Food Fight on Sixth: Bratwurst VS. Oysters

Food Fight on Sixth: Bratwurst VS. Oysters

Over the past few weeks, an interesting “struggle” has been growing between Austinites on the issue of whether the Best Wurst sausage cart should have its sidewalk permit renewed to vend in front of Parkside Restauarant.  The scene is the southeast corner of East 6th Street at San Jacinto, the heart of the East 6th Historic & Entertainment District.

Best Wurst has been selling yummy treats from its cart there for 17 years and has grown quite a popular customer following.  The owner, Jon Notarthomas, is a hard-working Austin musician and entrepreneur.  He pays $450 per year for the vending permit and transacts tens of thousands of dollars in business from his cart.

Parkside is a lovely fine-cuisine restaurant that opened in the circa-1920 building where Dan McKlusky’s steakhouse previously existed.  Shawn Cirkiel, the chef, and his Austin family purchased their building, valued by TCAD at $1.6 million, and completely renovated the property when opening the restaurant a couple of years ago.

Sidewalk vending permits must be renewed every 3 years and it is now that time for Best Wurst.  Parkside is opposing the renewal.  There are many reasons involved but the basic one is simply “incompatibility”.  This restuarant is not happy with having another food vendor directly outside of its front door.  City officials are caught in the middle.

There are many opposing perspectives arising through discussions of this matter:

“Old/Iconic Austin” versus “New/Emerging Austin”.

Upscale dining versus inexpensive street food.

Property owner rights versus temporary permitted uses.

Large investments and big taxes on property+liquor+sales versus modest investments, small fees and sales tax only.

The sensibilities of Austin’s sidewalk vending permit process versus national best-practices for kiosk-style vending in public common areas.

The growing desire for East 6th to revitalize itself to make better 24/7 use of its century-old historic district presence versus maintaining its more recent four-decade reputation as “Dirty 6th” where young folks go to get shitfaced.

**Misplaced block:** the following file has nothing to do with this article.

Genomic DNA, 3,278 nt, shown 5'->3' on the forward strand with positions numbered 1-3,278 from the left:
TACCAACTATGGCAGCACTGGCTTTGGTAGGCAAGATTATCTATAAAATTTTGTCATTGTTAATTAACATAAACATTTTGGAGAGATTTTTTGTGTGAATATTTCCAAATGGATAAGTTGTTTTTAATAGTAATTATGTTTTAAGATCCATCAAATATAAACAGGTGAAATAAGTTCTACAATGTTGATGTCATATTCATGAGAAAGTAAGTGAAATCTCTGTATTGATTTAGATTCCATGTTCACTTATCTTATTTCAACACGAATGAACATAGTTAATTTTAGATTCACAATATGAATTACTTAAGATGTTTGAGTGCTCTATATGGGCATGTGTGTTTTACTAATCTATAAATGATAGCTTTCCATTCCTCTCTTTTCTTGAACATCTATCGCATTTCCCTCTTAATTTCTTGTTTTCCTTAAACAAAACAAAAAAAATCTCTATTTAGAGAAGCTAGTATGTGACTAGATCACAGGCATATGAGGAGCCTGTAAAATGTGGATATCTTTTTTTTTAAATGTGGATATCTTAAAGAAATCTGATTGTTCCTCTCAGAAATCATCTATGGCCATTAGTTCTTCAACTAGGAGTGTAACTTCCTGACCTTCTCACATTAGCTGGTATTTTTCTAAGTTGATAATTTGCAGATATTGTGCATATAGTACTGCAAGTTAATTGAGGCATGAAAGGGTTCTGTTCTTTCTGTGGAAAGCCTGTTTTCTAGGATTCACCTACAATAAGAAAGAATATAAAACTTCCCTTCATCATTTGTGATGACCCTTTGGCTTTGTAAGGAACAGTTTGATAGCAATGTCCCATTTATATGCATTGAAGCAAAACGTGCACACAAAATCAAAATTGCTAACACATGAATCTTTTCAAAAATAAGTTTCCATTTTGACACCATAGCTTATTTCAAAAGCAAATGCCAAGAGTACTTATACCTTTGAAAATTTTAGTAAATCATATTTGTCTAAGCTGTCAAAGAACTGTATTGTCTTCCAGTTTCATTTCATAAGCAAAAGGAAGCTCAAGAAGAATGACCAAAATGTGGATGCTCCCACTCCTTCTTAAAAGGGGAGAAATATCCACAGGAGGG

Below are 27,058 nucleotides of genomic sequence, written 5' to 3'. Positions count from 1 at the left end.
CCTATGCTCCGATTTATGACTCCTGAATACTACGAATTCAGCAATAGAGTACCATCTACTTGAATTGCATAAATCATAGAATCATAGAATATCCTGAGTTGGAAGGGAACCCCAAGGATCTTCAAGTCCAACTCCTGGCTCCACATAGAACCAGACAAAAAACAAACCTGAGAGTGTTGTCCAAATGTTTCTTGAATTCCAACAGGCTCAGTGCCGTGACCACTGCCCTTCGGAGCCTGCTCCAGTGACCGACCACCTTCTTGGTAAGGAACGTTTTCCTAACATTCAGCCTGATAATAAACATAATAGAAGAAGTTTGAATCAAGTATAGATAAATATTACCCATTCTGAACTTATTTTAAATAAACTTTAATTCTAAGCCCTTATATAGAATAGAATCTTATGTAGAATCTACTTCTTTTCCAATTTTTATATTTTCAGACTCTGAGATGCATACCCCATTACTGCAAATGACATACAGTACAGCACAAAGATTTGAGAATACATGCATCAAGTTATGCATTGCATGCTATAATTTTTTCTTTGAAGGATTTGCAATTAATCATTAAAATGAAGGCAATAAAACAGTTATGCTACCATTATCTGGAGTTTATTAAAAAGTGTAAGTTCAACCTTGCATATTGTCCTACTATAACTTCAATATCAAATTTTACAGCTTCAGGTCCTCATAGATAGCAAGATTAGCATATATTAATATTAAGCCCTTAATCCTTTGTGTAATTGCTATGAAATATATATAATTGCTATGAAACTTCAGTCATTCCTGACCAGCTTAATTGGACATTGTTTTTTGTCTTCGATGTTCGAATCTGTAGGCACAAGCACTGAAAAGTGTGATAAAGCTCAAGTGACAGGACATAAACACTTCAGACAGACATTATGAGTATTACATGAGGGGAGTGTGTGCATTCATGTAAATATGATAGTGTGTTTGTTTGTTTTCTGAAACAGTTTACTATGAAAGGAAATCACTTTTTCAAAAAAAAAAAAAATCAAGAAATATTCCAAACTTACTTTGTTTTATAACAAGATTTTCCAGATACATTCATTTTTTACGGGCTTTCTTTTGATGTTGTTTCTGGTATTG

Phew.  That’s a lot to take in right there.

What do you think about all of this?

Loads of media coverage and other resources available if you’d like to absorb further before weighing in:  News story on the Austin American-Statesman’s Austin 360.  TV coverage on News 8, Fox News and KXAN.  Best Wurst’s website and its new Save The Wurst Facebook site with some 3,000 fans.  Parkside’s website.

About Fred Schmidt

Fred Schmidt is co-owner, with wife and business partner, Shelley Meyer, of longtime Downtown Austin retail stores Wild About Music Art & Gift Gallery (26 years) on Congress Ave, and Toy Joy (29 years) and Austin Rocks (5 years) in the 2nd Street District. Concurrently he is also Director of International Affairs at Capital Factory, Austin’s premier incubator/accelerator facility for startups, already located in the proposed new Innovation District in the northeast quadrant of Downtown. He has served as a past board member of the Downtown Austin Alliance (DAA), the Downtown Austin Neighborhood Association (DANA), and 6ixth Street Austin. He thinks this is one of the best places in the world to live, work and play! Disclaimer: The views expressed herein are solely those of the author and do not reflect the positions of any affiliated organizations.